# Understanding Riemannian geometry without a suitable background

I recently started taking an interest in General Relativity, however I am well aware that I simply have no knowledge of the mathematics behind it, especially Riemannian geometry.

That being said, I wish to learn as much as possible about Riemannian geometry, but am a year or so away from even being an undergraduate therefore my knowledge is severely lacking.

I have had a look at some related questions asking for book recommendations and have even (tried to) read some of them, but have found that they expect a far stronger mathematical background than my own, hence my question:

Assuming an undergraduate student in their first or second year at university, what topics would they need a thorough understanding of before they read any introductions to Riemannian geometry?

• You'll want to know at a minimum: real analysis, linear algebra, general topology, a little algebraic topology, and some smooth manifold theory. Feb 11, 2017 at 15:28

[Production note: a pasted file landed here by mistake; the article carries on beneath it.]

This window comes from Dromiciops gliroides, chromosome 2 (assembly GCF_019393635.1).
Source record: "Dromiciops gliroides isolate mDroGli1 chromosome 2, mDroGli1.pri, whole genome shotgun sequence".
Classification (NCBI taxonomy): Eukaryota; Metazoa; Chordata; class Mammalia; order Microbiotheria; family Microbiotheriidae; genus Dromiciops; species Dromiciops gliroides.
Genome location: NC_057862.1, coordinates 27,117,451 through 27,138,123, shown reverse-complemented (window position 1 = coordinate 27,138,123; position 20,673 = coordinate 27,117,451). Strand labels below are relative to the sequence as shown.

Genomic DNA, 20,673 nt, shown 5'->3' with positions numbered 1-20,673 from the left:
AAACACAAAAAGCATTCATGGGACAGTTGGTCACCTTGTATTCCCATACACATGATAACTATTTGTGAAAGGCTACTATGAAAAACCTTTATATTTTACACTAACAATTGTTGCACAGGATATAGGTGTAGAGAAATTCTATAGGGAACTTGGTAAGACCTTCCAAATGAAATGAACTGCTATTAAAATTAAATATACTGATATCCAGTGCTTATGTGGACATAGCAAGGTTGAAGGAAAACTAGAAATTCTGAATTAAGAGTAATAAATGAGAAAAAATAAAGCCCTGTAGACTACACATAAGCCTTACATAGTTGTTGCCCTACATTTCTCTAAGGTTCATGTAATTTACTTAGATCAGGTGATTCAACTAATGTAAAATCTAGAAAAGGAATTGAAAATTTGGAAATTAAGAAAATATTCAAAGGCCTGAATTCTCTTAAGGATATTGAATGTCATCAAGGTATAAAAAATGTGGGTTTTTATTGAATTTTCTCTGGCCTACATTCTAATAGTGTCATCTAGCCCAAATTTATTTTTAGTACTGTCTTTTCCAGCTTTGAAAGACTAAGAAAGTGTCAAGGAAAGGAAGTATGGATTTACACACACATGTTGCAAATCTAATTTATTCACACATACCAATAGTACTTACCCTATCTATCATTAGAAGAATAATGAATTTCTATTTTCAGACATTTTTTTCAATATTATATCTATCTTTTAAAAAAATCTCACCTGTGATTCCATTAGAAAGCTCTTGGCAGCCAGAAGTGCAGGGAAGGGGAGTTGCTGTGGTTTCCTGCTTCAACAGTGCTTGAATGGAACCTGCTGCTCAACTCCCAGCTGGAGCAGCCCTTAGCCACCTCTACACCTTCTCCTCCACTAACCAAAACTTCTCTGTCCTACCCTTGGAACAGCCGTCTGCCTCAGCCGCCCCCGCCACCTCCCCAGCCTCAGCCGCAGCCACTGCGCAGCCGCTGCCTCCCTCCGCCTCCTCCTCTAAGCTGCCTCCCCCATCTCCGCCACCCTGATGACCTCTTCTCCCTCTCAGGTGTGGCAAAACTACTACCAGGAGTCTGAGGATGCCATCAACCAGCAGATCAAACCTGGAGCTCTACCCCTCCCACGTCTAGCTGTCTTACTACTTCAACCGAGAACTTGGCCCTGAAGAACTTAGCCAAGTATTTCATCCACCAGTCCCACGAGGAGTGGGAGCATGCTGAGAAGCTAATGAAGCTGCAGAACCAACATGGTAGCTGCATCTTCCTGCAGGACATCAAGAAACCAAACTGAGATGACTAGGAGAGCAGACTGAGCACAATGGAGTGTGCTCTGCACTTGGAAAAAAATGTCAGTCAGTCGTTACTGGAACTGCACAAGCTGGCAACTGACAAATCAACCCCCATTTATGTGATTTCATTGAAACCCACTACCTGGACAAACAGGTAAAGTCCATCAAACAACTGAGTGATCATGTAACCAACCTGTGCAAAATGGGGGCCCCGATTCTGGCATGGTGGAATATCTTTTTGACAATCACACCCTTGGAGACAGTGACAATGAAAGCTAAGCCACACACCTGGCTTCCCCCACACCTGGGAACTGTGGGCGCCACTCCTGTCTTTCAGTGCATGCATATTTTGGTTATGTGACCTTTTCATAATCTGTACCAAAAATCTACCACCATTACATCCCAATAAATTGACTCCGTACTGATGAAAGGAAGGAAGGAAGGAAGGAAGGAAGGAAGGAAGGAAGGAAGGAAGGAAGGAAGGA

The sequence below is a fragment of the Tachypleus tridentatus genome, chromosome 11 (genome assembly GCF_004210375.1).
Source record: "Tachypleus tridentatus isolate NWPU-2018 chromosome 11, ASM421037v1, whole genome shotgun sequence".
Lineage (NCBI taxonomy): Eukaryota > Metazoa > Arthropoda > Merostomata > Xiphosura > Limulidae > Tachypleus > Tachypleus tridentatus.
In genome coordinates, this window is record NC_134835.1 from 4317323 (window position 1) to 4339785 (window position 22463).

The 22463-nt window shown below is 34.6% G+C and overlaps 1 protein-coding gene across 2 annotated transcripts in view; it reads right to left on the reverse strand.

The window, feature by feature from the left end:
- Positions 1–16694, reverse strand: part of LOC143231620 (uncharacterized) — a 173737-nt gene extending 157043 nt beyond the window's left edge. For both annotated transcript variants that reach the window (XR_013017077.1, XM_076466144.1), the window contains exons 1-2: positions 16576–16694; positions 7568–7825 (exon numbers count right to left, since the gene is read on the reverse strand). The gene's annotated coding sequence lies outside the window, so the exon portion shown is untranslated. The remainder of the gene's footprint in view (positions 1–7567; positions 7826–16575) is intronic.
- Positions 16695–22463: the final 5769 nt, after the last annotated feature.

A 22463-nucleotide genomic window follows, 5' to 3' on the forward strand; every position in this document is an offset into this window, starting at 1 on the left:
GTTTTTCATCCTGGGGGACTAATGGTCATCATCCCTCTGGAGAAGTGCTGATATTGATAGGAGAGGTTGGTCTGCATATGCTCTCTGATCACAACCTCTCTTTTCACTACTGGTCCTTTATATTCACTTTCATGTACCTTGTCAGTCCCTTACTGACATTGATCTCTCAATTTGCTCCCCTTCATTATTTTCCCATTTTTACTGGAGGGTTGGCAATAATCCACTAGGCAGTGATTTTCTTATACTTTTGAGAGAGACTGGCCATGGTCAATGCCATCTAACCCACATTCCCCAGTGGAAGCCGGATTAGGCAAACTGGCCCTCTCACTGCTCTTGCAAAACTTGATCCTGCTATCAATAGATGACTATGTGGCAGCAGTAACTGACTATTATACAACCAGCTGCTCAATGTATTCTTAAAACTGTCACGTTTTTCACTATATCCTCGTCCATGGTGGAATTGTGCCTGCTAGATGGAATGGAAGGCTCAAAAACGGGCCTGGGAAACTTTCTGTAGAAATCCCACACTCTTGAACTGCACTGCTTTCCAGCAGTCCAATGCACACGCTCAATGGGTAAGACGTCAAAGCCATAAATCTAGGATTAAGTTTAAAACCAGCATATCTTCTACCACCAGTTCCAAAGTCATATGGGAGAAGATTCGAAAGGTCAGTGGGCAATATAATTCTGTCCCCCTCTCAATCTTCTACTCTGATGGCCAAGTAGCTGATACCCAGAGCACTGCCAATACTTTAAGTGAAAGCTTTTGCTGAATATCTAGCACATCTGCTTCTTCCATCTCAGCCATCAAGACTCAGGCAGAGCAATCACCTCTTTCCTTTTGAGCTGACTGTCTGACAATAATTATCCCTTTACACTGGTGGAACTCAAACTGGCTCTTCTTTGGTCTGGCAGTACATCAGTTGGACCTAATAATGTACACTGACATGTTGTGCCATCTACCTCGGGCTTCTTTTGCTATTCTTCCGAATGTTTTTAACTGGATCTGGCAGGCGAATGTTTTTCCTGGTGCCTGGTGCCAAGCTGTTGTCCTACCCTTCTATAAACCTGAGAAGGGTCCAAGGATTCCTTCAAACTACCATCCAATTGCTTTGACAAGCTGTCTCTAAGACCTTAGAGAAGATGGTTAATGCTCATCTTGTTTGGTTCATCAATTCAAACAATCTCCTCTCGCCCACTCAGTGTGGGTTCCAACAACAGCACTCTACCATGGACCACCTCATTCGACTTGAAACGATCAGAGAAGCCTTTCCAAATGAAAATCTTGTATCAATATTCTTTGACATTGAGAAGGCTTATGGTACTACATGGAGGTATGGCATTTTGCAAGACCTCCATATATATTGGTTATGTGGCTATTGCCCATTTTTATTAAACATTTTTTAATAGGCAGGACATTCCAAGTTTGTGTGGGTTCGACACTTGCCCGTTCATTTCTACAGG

• From my experience as an (ex-)physics student (surrounded by many other physics students), I can tell you that you can understand basic general relativity at some level without much of the background that one would need to rigorously understand the underlying mathematical structures. Whether that's the way you want, or should want, to go is another issue, but many physics students do precisely that. Once you've got a good grip of classical electrodynamics (e.g. all of Griffiths' book) and know some special relativity, you're probably ready to give it a shot. Try Carroll's book.
– Danu
Feb 11, 2017 at 15:54
• A solid understanding of vector calculus is very important, in particular how Green's Theorem, Stokes' Theorem, and the Divergence Theorem are re-expressed in the language of differential form, and (as mentioned by @Danu) how Maxwell's equations are re-expressed in that language. Feb 11, 2017 at 16:14
• @LeeMosher In fact, using that the exterior derivative is equal to the antisymmetrized covariant derivative, physics textbooks often get away without even talking about forms much at all---but I agree it is not something that is nice to skip.
– Danu
Feb 11, 2017 at 17:36